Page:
In brief: The first Bernice book I haven't liked. Like a bad Hollywood sequel, the whole book reads like a desperate searching for ideas that were used up years ago.
I never thought I'd say this about a Dave Stone book, but Oblivion's greatest problem is that it's just plain *dull*. Like the author's introduction, the whole book feels forced and painful, as though the author were trying desperately to be clever and funny and failing spectacularly.
Part of the problem is the characters. Bernice and Jason have been in the same room before and managed to remain relatively civil, even if they weren't exactly friends. However here we have to be put through constant bickering between the two, that's no fun for anyone involved (especially the reader). Benny doesn't come across too well from this, but Jason suffers horribly; you'd hardly know this character was the same as the wonderful one the same author created in Death and Diplomacy.
This illustrates a key point about Oblivion: it simply isn't any *fun*. There are some jokes, but they mostly seem to fall flat or worse, are presented as just gibberish for its own sake, like someone at a party saying "Purple Pineapple Hats" for no reason and expecting his audience to titter dutifully.
Chris is much the same, as is Sgloomi, but it's a real shame about Roz. I can understand wanting to do something different with the character, but the early Roz just isn't anywhere near as engaging as the older Roz from the NAs. Indeed, this seems to be recognised within the text, as her character has to be artificially adjusted to become closer to the one we're familiar with. I'm really not sure why: it would have been simplicity itself (given this book's themes) to have Roz simply an alternative one from a dimension where she did survive.
Besides, it's stated that Sgloomi seeks out his human friends whom he knew from previous NAs and also that it's the ones with the most experience of time travel that are needed. Unfortunately (if I've understood this correctly) Roz doesn't qualify here (and I'm surprised there isn't at least a mention of why Ace doesn't turn up). I also think the resolution of her character arc in this book is just plain silly. All this "really" took place in Roz's past, only she doesn't remember. Yawn. Again, why not use the alternate-universe excuse (not a copout in this book)?
The plot, such as it is, is okay, if far too simplistic for my liking (it's hidden under a lot of gloss, but not much actually goes on) The interludes with the supporting cast from Sky Pirates! are *awful*. Like Ship of Fools, Dave doesn't seem to know when these things are boring the reader stiff. There were only four in that book - I lost count of how many turned up here.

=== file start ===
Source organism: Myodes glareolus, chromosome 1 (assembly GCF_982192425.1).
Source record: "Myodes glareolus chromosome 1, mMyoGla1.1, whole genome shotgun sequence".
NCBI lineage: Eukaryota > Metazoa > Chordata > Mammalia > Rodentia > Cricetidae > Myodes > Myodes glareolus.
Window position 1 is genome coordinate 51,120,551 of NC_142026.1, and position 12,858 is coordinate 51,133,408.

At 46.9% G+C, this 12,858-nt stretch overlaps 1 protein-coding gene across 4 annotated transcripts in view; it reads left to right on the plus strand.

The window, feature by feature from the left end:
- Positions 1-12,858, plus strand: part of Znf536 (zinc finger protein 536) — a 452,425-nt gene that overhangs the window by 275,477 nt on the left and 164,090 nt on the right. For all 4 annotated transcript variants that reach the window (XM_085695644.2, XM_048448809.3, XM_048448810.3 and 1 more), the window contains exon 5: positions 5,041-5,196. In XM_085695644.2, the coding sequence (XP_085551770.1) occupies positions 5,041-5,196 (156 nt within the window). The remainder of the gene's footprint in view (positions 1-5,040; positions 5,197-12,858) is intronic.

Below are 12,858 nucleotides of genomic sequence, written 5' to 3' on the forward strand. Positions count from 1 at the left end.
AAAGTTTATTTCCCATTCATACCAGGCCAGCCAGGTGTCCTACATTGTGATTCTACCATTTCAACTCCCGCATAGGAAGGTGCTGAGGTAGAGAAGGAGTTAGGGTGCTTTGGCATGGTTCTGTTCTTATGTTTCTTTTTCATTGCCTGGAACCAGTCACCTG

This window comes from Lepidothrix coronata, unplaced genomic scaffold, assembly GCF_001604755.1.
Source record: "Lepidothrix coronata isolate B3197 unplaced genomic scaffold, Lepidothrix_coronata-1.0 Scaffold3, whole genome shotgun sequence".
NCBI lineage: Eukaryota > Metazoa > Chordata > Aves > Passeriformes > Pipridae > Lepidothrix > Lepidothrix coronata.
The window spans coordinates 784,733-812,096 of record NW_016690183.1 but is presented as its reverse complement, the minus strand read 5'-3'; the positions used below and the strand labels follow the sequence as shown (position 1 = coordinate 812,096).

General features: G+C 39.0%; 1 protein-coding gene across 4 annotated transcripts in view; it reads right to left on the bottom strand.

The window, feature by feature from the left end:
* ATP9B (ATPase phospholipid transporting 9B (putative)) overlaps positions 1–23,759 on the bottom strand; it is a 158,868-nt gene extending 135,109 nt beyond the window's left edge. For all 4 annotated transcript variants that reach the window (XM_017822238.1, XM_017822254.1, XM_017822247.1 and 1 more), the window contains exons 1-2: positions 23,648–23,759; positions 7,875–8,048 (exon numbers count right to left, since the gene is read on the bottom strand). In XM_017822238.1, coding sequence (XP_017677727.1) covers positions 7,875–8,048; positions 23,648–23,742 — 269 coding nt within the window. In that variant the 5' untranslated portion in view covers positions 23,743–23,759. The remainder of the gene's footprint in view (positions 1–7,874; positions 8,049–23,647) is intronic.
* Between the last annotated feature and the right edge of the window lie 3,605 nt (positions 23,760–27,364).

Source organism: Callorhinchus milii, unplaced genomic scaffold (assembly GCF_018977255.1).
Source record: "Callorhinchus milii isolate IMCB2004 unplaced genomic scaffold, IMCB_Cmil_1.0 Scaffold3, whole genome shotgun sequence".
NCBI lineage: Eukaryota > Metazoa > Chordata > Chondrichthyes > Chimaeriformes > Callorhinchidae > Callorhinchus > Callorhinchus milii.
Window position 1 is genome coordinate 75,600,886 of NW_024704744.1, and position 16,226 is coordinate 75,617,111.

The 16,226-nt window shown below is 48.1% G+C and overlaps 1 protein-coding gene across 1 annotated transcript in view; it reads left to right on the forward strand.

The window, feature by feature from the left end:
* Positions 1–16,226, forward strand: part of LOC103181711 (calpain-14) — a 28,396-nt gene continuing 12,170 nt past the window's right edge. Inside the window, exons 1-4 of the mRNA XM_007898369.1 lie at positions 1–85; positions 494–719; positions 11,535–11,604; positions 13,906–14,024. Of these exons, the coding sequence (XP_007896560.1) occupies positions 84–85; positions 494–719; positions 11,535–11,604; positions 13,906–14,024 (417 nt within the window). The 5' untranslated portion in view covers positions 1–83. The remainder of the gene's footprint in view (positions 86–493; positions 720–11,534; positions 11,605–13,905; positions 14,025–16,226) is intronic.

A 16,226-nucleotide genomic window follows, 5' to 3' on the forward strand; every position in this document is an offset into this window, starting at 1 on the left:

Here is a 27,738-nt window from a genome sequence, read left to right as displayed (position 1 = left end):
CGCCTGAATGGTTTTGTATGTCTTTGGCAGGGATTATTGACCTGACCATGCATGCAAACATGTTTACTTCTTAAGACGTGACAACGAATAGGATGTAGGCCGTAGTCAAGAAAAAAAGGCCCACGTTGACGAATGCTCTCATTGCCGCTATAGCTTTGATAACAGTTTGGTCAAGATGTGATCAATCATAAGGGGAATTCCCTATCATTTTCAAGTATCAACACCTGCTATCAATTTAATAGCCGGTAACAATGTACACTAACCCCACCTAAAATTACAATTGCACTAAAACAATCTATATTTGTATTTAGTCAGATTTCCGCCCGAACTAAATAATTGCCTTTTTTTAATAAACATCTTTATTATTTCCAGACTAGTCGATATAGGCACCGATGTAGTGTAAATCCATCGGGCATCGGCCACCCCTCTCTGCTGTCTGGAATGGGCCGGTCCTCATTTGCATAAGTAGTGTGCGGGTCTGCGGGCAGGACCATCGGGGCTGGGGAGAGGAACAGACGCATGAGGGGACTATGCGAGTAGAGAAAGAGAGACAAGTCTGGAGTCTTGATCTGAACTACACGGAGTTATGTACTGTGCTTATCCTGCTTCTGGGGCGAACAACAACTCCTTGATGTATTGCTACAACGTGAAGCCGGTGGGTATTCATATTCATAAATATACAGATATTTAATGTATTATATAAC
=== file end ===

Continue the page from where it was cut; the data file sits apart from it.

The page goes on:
Speaking of the Sky Pirates! stuff... well, it's nice to have a summary of the plot of the previous book by one of the characters, but unfortunately Oblivion feels like it's supposed to be Sky Pirates II: The Return. This is unfortunate because it just can't compete with the power of the original; if (like me) you loved that book, you'll probably be disappointed with Oblivion, because it tries to replicate the successes there and fails. However, if you were annoyed by Sky Pirates! you'll probably be even more annoyed by Oblivion, since it has all the irritating bits and none of the sheer glory of the original.
It's not all bad, however. I did like the aliens on the world where we first saw Bernice (it's an idea ripped off from Douglas Adams, but I think it's done much better here) and I liked the Big Sneaky Trick at the end (and it sure is sneaky!). There are also some *really* nasty bits in the alternatives of some of the regulars, especially Bernice and Jason. In fact, if the book had concentrated far more on exploring the alternatives to characters we already know and love (Benny, Chris, Roz, Sgloomi) as opposed to ones we don't particularly care for (Nathan, Leeta, Kiru) it might have been a lot more involving.
I also think Dave's style really damages this book (note: I've never had this problem before in any Stone book, all of which I've enjoyed). It's a little bit sad to see that an author who came to the line with such promise seems to have run out of tricks and instead is desperately trying to rekindle past glories here without realising it was the originality of the ideas that made them glorious in the first place. I can only hope Oblivion is an anomaly, because I'd certainly love to see another book as good as [but not the same as] Sky Pirates! Death and Diplomacy, Burning Heart or Ship of Fools.
In summary, Oblivion is badly let down by Benny and Jason's bickering, Dave's style and a lack of ideas. There are some good things struggling to get out, but I really feel as though I've wasted my time with this one. Not at all pleasant.